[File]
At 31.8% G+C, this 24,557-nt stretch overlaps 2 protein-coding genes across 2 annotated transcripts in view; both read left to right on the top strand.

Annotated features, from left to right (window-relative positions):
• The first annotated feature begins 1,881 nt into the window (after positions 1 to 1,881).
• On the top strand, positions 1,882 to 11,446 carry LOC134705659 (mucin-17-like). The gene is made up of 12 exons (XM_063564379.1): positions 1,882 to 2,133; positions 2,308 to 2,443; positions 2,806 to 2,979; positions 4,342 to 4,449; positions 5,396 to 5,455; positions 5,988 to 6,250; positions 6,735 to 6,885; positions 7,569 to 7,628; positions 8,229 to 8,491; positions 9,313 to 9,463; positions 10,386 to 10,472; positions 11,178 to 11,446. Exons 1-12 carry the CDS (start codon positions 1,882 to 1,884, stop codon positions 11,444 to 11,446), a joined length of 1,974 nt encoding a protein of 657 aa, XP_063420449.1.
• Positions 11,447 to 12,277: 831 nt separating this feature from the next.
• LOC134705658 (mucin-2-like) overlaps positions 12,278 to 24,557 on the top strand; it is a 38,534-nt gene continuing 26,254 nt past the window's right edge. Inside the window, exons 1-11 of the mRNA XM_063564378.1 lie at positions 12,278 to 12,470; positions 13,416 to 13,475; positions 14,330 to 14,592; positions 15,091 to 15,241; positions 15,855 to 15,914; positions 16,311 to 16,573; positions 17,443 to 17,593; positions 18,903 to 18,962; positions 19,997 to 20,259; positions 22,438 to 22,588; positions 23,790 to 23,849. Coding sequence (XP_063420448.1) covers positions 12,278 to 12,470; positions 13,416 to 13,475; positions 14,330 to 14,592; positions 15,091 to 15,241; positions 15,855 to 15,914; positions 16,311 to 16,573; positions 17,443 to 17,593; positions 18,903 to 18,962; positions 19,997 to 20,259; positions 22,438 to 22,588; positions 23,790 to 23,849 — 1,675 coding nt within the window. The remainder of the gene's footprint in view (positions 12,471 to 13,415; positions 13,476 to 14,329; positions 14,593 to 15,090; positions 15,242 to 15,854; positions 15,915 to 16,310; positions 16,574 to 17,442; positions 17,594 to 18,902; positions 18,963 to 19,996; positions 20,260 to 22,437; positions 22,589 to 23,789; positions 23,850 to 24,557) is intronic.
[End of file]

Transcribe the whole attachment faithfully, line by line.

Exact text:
At 31.8% G+C, this 24,557-nt stretch overlaps 2 protein-coding genes across 2 annotated transcripts in view; both read left to right on the top strand.

Annotated features, from left to right (window-relative positions):
• The first annotated feature begins 1,881 nt into the window (after positions 1 to 1,881).
• On the top strand, positions 1,882 to 11,446 carry LOC134705659 (mucin-17-like). The gene is made up of 12 exons (XM_063564379.1): positions 1,882 to 2,133; positions 2,308 to 2,443; positions 2,806 to 2,979; positions 4,342 to 4,449; positions 5,396 to 5,455; positions 5,988 to 6,250; positions 6,735 to 6,885; positions 7,569 to 7,628; positions 8,229 to 8,491; positions 9,313 to 9,463; positions 10,386 to 10,472; positions 11,178 to 11,446. Exons 1-12 carry the CDS (start codon positions 1,882 to 1,884, stop codon positions 11,444 to 11,446), a joined length of 1,974 nt encoding a protein of 657 aa, XP_063420449.1.
• Positions 11,447 to 12,277: 831 nt separating this feature from the next.
• LOC134705658 (mucin-2-like) overlaps positions 12,278 to 24,557 on the top strand; it is a 38,534-nt gene continuing 26,254 nt past the window's right edge. Inside the window, exons 1-11 of the mRNA XM_063564378.1 lie at positions 12,278 to 12,470; positions 13,416 to 13,475; positions 14,330 to 14,592; positions 15,091 to 15,241; positions 15,855 to 15,914; positions 16,311 to 16,573; positions 17,443 to 17,593; positions 18,903 to 18,962; positions 19,997 to 20,259; positions 22,438 to 22,588; positions 23,790 to 23,849. Coding sequence (XP_063420448.1) covers positions 12,278 to 12,470; positions 13,416 to 13,475; positions 14,330 to 14,592; positions 15,091 to 15,241; positions 15,855 to 15,914; positions 16,311 to 16,573; positions 17,443 to 17,593; positions 18,903 to 18,962; positions 19,997 to 20,259; positions 22,438 to 22,588; positions 23,790 to 23,849 — 1,675 coding nt within the window. The remainder of the gene's footprint in view (positions 12,471 to 13,415; positions 13,476 to 14,329; positions 14,593 to 15,090; positions 15,242 to 15,854; positions 15,915 to 16,310; positions 16,574 to 17,442; positions 17,594 to 18,902; positions 18,963 to 19,996; positions 20,260 to 22,437; positions 22,589 to 23,789; positions 23,850 to 24,557) is intronic.